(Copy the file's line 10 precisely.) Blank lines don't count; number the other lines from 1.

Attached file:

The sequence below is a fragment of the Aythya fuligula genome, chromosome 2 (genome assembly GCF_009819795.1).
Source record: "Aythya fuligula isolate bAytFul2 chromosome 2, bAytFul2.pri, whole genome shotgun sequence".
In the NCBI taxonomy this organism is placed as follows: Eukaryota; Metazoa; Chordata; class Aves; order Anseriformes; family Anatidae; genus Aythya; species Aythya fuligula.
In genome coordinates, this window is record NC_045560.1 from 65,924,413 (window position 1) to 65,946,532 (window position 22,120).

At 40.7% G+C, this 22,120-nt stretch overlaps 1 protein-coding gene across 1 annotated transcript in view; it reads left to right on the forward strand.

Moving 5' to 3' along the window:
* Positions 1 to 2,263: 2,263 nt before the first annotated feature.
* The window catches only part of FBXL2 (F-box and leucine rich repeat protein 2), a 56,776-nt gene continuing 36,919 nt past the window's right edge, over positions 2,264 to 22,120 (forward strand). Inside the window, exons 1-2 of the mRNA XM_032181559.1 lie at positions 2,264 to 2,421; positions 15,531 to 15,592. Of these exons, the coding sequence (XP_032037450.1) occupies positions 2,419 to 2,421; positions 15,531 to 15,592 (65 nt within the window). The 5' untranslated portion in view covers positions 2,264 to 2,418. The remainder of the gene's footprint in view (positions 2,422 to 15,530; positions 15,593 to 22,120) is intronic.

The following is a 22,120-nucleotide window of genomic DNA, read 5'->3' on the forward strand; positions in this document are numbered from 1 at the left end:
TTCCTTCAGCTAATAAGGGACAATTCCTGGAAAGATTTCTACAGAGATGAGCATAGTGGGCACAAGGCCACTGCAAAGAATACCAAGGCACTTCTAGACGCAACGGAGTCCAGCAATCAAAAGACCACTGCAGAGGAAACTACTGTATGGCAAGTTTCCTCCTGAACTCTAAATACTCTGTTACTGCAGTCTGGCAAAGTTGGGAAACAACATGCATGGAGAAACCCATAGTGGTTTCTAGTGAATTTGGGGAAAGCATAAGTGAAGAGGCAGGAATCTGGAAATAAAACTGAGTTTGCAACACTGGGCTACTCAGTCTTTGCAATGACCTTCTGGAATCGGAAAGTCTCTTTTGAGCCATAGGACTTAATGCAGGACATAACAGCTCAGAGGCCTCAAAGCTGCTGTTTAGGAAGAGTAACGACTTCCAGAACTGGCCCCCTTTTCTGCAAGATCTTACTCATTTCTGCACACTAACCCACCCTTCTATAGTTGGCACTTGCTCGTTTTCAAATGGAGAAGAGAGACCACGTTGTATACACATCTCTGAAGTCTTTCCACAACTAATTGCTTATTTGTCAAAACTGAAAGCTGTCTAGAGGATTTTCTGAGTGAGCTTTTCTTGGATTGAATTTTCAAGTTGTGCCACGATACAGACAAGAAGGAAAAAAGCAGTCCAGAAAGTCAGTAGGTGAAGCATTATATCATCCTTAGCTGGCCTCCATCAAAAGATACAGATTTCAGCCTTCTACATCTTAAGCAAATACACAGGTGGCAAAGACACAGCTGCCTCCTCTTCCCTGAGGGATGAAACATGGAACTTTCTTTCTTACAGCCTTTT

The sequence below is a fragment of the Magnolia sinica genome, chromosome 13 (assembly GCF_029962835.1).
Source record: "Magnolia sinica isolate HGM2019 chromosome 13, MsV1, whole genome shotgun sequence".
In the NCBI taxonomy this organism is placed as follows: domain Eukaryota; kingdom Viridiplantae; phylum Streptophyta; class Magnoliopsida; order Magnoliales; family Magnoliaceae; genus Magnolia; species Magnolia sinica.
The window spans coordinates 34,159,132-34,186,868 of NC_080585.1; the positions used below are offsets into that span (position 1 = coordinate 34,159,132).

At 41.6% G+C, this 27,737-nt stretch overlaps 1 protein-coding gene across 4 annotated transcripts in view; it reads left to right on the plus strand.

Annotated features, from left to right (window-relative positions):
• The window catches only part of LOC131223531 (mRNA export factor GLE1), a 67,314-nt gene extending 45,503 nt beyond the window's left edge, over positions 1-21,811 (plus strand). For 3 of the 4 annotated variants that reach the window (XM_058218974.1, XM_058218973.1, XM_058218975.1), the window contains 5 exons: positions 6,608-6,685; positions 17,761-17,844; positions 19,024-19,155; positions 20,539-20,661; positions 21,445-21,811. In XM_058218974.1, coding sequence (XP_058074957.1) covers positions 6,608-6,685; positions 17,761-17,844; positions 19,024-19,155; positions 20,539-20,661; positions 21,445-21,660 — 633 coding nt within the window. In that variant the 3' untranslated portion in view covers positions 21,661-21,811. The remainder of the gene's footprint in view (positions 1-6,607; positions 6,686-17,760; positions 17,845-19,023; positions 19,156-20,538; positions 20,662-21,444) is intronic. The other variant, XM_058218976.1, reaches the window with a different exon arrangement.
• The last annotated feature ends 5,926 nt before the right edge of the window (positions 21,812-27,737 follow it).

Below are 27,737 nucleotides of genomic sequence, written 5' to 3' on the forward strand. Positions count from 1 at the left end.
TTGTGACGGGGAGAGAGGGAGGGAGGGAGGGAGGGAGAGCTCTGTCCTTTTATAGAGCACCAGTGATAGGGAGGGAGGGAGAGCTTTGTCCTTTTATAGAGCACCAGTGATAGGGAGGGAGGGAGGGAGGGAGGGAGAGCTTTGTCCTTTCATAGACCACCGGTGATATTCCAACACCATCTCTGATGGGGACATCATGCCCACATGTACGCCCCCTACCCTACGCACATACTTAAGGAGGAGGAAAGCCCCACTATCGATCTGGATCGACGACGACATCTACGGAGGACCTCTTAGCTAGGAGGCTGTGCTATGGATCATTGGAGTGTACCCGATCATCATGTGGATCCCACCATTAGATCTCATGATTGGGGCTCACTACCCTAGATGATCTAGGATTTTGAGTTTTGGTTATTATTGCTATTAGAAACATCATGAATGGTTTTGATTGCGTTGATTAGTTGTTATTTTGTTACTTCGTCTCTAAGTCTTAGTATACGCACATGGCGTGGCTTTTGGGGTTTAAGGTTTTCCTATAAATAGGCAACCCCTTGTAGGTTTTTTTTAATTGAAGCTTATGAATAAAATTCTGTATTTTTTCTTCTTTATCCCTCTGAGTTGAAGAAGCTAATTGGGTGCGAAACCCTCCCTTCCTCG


TTCCTTCAGCTAATAAGGGACAATTCCTGGAAAGATTTCTACAGAGATGAGCATAGTGGGCACAAGGCCACTGCAAAGAATACCAAGGCACTTCTAGACGCAACGGAGTCCAGCAATCAAAAGACCACTGCAGAGGAAACTACTGTATGGCAAGTTTCCTCCTGAACTCTAAATACTCTGTTACTGCAGTCTGGCAAAGTTGGGAAACAACATGCATGGAGAAACCCATAGTGGTTTCTAGTGAATTTGGGGAAAGCATAAGTGAAGAGGCAGGAATCTGGAAATAAAACTGAGTTTGCAACACTGGGCTACTCAGTCTTTGCAATGACCTTCTGGAATCGGAAAGTCTCTTTTGAGCCATAGGACTTAATGCAGGACATAACAGCTCAGAGGCCTCAAAGCTGCTGTTTAGGAAGAGTAACGACTTCCAGAACTGGCCCCCTTTTCTGCAAGATCTTACTCATTTCTGCACACTAACCCACCCTTCTATAGTTGGCACTTGCTCGTTTTCAAATGGAGAAGAGAGACCACGTTGTATACACATCTCTGAAGTCTTTCCACAACTAATTGCTTATTTGTCAAAACTGAAAGCTGTCTAGAGGATTTTCTGAGTGAGCTTTTCTTGGATTGAATTTTCAAGTTGTGCCACGATACAGACAAGAAGGAAAAAAGCAGTCCAGAAAGTCAGTAGGTGAAGCATTATATCATCCTTAGCTGGCCTCCATCAAAAGATACAGATTTCAGCCTTCTACATCTTAAGCAAATACACAGGTGGCAAAGACACAGCTGCCTCCTCTTCCCTGAGGGATGAAACATGGAACTTTCTTTCTTACAGCCTTTT